US diplomats in Cuba had "concussion-like injury"
(Image: AP: A customer sits at the bar of the Hotel Capri in Havana on 12 September 2017)
Doctors are releasing the first detailed medical reports about the hearing, vision, balance and brain symptoms suffered in what the State Department has called "health attacks" on US diplomats in Cuba. Still missing: A clear diagnosis of just what happened to trigger their mysterious health problems.
All together, the symptoms are similar to the brain dysfunction seen with concussions, concluded a team of specialists from the University of Pennsylvania who tested 21 of the 24 embassy personnel thought to be affected.
Whatever the cause, the Havana patients "experienced persisting disability of a significant nature", the Penn team concluded.
Cuba has insisted there were no attacks.
The Journal of the American Medical Association released the report late on Wednesday, although key findings were first disclosed by The Associated Press in December.
The mystery began in late 2016 when US embassy personnel began seeking medical care for hearing loss and ear-ringing that they linked to weird noises or vibrations — initially leading investigators to suspect "sonic attacks".
Now, officials are carefully avoiding that term, as doctors involved in the probe wonder whether the sounds were a byproduct of something else that might help explain the full symptom list: memory problems, impaired concentration, irritability, balance problems and dizziness.
Wednesday's report makes clear that the findings are preliminary, essentially a listing of symptoms and tests. And important complications remain, including that there's no information to compare the patients' brain or hearing health before they went to Cuba.
"Before reaching any definitive conclusions, additional evidence must be obtained and rigorously and objectively evaluated," JAMA associated editor Dr Christopher Muth cautioned in an accompanying editorial. He noted that many of the symptoms overlap with a list of other neurologic illnesses.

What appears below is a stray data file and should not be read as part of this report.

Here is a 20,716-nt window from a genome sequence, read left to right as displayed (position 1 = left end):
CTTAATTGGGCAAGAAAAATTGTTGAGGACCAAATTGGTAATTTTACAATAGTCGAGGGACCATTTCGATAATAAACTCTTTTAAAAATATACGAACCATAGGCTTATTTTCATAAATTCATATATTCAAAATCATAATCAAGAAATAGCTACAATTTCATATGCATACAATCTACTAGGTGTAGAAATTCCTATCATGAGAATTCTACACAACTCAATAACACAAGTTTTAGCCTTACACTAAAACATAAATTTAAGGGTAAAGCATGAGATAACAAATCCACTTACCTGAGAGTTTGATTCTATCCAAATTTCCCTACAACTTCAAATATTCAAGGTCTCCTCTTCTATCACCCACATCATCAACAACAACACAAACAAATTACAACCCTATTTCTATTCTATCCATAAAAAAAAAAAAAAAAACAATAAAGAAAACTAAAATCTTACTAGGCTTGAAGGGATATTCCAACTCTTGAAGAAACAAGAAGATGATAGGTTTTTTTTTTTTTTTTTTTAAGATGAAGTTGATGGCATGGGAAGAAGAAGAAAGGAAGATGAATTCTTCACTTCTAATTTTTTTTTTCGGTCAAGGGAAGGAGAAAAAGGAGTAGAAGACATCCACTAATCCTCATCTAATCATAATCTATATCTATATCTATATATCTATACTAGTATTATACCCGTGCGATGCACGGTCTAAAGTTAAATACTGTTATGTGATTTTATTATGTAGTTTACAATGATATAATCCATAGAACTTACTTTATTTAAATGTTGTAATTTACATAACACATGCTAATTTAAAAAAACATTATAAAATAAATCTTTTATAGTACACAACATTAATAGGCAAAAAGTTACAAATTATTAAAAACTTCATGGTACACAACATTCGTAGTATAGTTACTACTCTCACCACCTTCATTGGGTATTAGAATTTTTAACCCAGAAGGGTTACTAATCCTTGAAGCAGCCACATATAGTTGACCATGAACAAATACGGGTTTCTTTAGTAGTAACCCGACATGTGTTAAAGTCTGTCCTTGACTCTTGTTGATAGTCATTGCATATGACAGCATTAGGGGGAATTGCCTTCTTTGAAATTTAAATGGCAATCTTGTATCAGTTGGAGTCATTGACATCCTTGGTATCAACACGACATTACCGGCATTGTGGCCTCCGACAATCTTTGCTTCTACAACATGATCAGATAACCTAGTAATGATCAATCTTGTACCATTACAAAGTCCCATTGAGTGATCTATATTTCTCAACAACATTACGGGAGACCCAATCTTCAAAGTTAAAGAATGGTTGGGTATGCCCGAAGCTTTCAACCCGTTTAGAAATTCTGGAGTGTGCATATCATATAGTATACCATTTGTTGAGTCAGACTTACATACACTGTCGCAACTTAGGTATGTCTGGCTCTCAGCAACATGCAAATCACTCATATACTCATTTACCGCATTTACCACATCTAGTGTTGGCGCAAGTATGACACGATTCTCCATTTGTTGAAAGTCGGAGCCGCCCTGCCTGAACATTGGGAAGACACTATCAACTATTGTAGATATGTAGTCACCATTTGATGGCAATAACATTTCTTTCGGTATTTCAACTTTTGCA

"It really looks like concussion without the history of head trauma," report co-author Dr Douglas Smith of Penn's Center for Brain Injury and Repair said in a podcast provided by JAMA.
He said that sound, heard by 18 of the 21 patients, couldn't be to blame: "There is no known mechanism for audible sound to injure the brain. We have to suspect that it's a consequence of something else."
The mysterious case has sent US-Cuba relations plummeting from what had been a high point when the two countries, estranged for a half-century, restored relations under President Barack Obama in 2015.
The new report outlined the battery of testing the patients underwent, including some findings that can't be even unconsciously altered, bolstering the doctors' belief that the symptoms were not mass hysteria. At least six people had a change in work performance noted by supervisors and colleagues, the JAMA report found.
Viruses or chemical exposures are unlikely, Smith's team wrote, although they couldn't be "systematically excluded".
Advanced MRI scans spotted "a few" changes in what are called white matter tracts of the brain in some patients, with three showing more than would be expected for their age, the report said. But the authors acknowledged those abnormalities could be due to something earlier in life.
For many the symptoms lasted months, and doctors designed customised rehabilitation therapy that did seem to help.